On the future of the sector, the investor said that the country had adequate donkeys to sustain the three slaughterhouses, adding that according to the 2009 census, Kenya had close to two million donkeys and anticipated that the number has increased.

The revelation comes in the wake of fears expressed by a section of stakeholders who feel that the trade was not sustainable as there were no policy guidelines to manage the sector.

However, the investor said plans were underway to start rearing their own donkeys or support farmers across the country come up with the best rearing methods to increase animal numbers and help improve the sector.

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Business Unusual

Witch doctor’s magic fails at most critical moment

The witch doctors and the two men were arraigned before court but were not charged as police requested for more time to carry out further investigations

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Ttwo men, who pretended to have been attacked by “evil spirits”, caused a drama in Bamburi on Wednesday when they stripped naked with a snake dangling from the neck of one of them.

Police in Mombasa have arrested five people following Wednesday’s drama where two suspected thieves stripped naked after allegedly stealing a car.

Kisauni Officer Commanding Police Division (OCPD) Christopher Rotich confirmed that two Ugandan witch doctors, the two men who posed as thieves and a woman said to be the owner of the car were in police custody at Bamburi.

The witch doctors and the two men were arraigned before a Shanzu court Wednesday but were not charged as the police requested for more time to carry out further investigations.

The suspects were taken back to Bamburi police station and were expected to be chargedon Friday.

Rotich said the witchdoctors would also be charged with being in possession of a snake without a license from the Kenya Wildlife Service (KWS).

The two men, who pretended to have been attacked by “evil spirits”, caused a drama in Bamburi on Wednesday when they stripped naked with a snake dangling from the neck of one of them.

The early morning incident attracted a huge crowd causing serious traffic snarl-ups along Bamburi road.

The suspects were said to have choreographed the drama in a bid to promote the witch doctors in an attempt to defraud innocent members of the public.

ALSO SEE: Naked truth? Car ‘thieves’ find themselves nude

The tourist resort town of Mombasa is home to many witch doctors believed to provide solutions or concoctions for various problems.

A casual walk along Mombasa streets reveals adverts stuck on poles and fences by witch doctors claiming they have solutions to various ailments.

The witch doctors, known in Kiswahili as ‘waganga’, allegedly offer assistance in matters of business, money, love, infertility and tracing of lost relatives.

It was believed the witch doctors enjoyed booming business during the electioneering period as a number of politicians were alleged to have visited them for help to win elections.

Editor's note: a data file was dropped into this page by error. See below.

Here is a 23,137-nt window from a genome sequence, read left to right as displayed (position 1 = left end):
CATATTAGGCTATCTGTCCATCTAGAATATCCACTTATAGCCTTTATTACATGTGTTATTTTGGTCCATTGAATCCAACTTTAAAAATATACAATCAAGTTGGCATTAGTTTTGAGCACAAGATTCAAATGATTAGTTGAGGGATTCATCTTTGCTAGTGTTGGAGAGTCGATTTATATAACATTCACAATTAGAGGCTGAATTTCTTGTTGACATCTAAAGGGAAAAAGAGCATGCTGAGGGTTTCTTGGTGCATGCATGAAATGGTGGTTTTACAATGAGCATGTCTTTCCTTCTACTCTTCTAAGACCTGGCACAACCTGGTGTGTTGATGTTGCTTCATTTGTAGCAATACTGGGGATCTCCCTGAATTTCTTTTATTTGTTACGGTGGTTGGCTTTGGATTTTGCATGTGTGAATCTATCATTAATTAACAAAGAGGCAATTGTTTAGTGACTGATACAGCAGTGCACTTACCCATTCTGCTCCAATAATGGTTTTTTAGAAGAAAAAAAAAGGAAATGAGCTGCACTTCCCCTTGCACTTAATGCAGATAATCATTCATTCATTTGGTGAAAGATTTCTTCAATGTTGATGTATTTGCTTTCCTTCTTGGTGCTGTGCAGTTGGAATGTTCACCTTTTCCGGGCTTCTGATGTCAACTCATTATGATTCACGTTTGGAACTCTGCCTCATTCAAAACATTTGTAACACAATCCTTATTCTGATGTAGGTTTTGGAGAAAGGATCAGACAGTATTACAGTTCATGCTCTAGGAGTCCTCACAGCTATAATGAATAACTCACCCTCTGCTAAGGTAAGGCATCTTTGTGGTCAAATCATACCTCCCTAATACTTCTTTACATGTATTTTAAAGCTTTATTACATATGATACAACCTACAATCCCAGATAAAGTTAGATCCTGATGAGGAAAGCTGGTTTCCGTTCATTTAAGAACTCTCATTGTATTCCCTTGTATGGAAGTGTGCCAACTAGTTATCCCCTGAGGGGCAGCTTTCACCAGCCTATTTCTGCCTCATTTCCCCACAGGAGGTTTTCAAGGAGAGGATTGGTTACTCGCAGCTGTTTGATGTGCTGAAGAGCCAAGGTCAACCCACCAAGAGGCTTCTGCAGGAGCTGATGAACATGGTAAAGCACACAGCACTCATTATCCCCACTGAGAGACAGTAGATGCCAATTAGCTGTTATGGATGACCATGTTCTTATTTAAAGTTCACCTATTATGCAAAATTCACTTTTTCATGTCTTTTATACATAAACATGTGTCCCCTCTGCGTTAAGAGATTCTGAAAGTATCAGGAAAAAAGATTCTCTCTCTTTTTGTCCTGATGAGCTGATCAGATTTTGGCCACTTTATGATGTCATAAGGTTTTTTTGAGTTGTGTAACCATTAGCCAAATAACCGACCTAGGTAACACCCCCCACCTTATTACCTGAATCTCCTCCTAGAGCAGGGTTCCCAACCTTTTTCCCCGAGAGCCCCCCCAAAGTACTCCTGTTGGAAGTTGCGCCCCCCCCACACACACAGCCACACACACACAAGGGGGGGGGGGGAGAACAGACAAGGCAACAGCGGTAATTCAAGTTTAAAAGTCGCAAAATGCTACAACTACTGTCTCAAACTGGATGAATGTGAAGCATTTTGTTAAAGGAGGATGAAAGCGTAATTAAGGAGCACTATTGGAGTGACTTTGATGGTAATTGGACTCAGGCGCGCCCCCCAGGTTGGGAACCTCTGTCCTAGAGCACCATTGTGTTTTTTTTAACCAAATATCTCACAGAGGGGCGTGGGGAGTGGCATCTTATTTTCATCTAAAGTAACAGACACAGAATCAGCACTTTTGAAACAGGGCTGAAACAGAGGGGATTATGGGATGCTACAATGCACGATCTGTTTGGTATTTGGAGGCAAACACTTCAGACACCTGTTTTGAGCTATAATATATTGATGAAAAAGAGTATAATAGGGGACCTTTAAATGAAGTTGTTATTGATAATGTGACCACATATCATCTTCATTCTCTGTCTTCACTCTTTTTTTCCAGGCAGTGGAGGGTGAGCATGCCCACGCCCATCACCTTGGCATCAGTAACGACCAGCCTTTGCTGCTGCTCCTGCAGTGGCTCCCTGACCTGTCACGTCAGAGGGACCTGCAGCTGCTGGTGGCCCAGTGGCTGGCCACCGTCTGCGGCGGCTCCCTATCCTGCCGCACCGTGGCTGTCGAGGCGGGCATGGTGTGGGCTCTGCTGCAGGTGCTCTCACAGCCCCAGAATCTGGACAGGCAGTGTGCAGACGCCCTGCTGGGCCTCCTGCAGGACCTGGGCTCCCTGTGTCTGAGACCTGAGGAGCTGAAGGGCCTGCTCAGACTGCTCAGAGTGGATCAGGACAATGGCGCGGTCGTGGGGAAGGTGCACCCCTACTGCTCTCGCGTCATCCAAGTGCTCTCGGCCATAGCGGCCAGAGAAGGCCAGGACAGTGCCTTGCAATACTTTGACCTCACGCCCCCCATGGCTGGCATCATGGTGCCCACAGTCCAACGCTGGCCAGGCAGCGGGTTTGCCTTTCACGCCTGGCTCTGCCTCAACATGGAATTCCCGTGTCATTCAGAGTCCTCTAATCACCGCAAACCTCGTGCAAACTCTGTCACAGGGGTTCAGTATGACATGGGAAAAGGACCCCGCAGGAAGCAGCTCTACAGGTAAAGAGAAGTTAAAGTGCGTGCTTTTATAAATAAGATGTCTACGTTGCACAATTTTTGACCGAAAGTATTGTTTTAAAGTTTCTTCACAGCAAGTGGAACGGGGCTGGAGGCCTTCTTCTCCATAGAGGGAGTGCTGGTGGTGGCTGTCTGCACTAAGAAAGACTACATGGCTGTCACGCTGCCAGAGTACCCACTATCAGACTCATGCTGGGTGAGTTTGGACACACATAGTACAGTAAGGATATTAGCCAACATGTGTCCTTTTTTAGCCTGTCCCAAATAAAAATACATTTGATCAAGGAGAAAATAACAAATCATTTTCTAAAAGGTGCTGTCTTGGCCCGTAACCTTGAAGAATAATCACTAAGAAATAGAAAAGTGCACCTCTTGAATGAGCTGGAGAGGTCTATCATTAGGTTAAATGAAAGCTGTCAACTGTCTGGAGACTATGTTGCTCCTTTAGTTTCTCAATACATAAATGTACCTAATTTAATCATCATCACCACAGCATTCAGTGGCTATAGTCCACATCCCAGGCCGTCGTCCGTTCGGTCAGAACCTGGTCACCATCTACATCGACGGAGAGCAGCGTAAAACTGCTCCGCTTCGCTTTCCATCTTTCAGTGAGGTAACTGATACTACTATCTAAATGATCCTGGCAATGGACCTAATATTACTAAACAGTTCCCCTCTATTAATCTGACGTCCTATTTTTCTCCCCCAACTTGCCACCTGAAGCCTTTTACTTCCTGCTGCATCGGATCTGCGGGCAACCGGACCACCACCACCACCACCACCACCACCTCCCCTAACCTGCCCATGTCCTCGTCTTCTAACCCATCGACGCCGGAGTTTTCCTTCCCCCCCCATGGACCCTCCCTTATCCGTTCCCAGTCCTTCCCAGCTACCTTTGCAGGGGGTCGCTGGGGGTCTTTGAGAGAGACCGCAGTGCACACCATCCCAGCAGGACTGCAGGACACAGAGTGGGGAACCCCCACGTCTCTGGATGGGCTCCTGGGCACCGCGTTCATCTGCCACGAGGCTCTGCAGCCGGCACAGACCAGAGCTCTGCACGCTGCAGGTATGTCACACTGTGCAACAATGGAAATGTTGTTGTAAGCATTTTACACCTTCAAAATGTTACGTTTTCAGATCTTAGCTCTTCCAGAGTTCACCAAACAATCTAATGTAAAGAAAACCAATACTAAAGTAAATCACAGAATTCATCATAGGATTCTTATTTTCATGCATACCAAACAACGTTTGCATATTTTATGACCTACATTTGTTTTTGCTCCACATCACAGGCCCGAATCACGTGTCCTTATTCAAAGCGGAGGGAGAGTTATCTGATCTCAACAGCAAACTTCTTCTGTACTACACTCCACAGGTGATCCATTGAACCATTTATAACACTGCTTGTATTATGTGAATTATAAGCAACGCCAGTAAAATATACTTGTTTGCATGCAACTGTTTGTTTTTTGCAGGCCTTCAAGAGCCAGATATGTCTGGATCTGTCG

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Business Unusual

Naked truth? Car thieves find themselves nude

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One of the two men suspected to have stolen a car in Mombasa walking naked and a snake on his neck at Bamburi area on Wednesday. Photos / Mohamed Hassan / KNA

Residents of Mombasa city were Wednesday morning treated to bizarre drama when two men suspected to have stolen a car walked naked in the streets, with a snake dangling from the neck of one of them. The owner of the car, a Tanzanian, had sought the help of a witch doctor after police allegedly failed to recover the vehicle stolen five days ago.

The incident, which went viral in the social media, attracted a huge crowd, causing serious traffic snarl-ups along Bamburi Road. The vehicle owner rushed to the scene accompanied by his witch doctor, who later demanded to take the suspects to his house for cleansing.

The two suspects, who were visibly confused, were arrested and booked at Bamburi police station while the snake was taken by Kenya Wildlife Service guards. The tourist resort town of Mombasa is home to many witch doctors who are believed to provide solutions for various problems.

Mombasa-magic-2 Naked truth? Car thieves find themselves nude

One of the two men suspected to have stolen a car in Mombasa walks naked witha snake on his neck at Bamburi area.

When you take a casual walk along Mombasa streets, you will be confronted with contacts of witch doctors and their medicine for various ailments placed on fences and poles. The witch doctors – known in Kiswahili as ‘waganga’  – commonly offer assistance in matters relating business, politics, money, love, infertility and also claim to trace lost relatives and items.

It is difficult to differentiate between a true doctor and a fake one as they both operate in a clandestine manner. “Witch doctors are very helpful as they have solutions to a number of problems and ailments that cannot be treated in hospitals,” said Peter Kalama, a resident of Kisauni.

Mombasa residents might now resort to seeking help from the witch doctors to protect themselves from criminals or to recover stolen property.